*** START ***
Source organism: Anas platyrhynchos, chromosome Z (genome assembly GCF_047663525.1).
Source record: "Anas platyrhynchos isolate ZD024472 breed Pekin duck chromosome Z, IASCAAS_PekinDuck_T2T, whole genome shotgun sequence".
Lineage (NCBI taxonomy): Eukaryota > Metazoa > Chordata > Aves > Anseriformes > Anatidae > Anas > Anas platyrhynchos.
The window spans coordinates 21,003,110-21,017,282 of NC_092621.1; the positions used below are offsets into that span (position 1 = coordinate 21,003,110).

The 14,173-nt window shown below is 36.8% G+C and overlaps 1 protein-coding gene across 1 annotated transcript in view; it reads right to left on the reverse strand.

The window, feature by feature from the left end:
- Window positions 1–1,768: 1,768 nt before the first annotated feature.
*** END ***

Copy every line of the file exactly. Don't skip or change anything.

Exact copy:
Source organism: Anas platyrhynchos, chromosome Z (genome assembly GCF_047663525.1).
Source record: "Anas platyrhynchos isolate ZD024472 breed Pekin duck chromosome Z, IASCAAS_PekinDuck_T2T, whole genome shotgun sequence".
Lineage (NCBI taxonomy): Eukaryota > Metazoa > Chordata > Aves > Anseriformes > Anatidae > Anas > Anas platyrhynchos.
The window spans coordinates 21,003,110-21,017,282 of NC_092621.1; the positions used below are offsets into that span (position 1 = coordinate 21,003,110).

The 14,173-nt window shown below is 36.8% G+C and overlaps 1 protein-coding gene across 1 annotated transcript in view; it reads right to left on the reverse strand.

The window, feature by feature from the left end:
- Window positions 1–1,768: 1,768 nt before the first annotated feature.